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Learn how to prepare for and what to do during a snow storm in New Zealand to minimise risk to you and your loved ones.
For general readiness, every household should create and practice a Household Emergency Plan and assemble and maintain Emergency Survival Items. In addition, every household should take snow-specific precautions and plan for and practice what to do if prolonged, high snowfall happens.
- Determine your risk.
- Get your household ready.
More information on how to prepare for and what to do if stuck in a snow storm:Snow storms - Civil Defence (PDF)
More about snow storms
Even in small quantities, snow can be hazardous. It only takes a few centimetres on a road to make driving dangerous. In large quantities, snow can immobilise regions by disrupting communications, transport and supply lines. It can hamper the operation of emergency services, isolate communities, cause the death of large numbers of livestock, damage forests, and cause buildings to collapse under its weight.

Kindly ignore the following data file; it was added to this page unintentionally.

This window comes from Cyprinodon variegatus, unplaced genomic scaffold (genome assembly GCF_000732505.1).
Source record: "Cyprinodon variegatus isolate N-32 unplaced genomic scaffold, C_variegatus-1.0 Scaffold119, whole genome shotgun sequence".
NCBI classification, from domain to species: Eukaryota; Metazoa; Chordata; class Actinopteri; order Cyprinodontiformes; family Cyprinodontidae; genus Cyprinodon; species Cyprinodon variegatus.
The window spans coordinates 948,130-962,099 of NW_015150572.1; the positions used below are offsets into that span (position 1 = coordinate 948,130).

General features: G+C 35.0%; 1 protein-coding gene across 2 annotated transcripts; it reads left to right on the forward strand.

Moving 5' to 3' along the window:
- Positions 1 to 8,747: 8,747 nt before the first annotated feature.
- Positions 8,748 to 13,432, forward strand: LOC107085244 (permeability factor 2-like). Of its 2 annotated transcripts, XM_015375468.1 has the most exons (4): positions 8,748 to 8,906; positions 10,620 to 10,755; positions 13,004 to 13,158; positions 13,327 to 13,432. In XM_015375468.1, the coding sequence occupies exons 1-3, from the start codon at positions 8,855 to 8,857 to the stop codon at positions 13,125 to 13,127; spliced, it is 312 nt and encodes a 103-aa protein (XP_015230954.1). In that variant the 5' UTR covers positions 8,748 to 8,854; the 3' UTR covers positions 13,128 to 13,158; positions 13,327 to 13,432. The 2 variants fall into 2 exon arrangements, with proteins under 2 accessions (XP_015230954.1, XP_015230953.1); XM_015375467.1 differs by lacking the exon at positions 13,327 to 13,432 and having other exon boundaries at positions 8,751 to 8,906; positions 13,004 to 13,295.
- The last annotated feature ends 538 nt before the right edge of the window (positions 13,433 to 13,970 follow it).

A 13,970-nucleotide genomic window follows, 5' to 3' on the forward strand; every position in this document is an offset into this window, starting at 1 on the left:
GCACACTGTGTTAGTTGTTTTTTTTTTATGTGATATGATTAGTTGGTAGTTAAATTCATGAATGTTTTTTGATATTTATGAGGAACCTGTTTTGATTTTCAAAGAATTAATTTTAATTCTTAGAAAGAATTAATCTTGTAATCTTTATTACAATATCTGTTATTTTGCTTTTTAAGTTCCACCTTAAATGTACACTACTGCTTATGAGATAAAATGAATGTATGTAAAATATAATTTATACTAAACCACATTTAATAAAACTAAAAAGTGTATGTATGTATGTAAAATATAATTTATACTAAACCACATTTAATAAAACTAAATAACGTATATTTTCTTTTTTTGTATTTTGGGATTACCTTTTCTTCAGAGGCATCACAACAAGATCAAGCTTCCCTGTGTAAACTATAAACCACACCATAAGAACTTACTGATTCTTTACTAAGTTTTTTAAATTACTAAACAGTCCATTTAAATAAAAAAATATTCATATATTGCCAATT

In the depths of winter, heavy snow can lie on the ground for weeks, denying livestock the ability to graze, keeping temperatures low and increasing risks to the most vulnerable members of the community.
While the coldest winter outbreaks tend not to bring very large quantities of snow, the combination of very low air temperatures and strong winds results in extreme wind chill. Because this can occur even on sunny days, one of the dangers it poses – hypothermia – may not be all that apparent.
Strong cold winds together with rain or snow make for cold conditions inside many New Zealand houses because of poor insulation.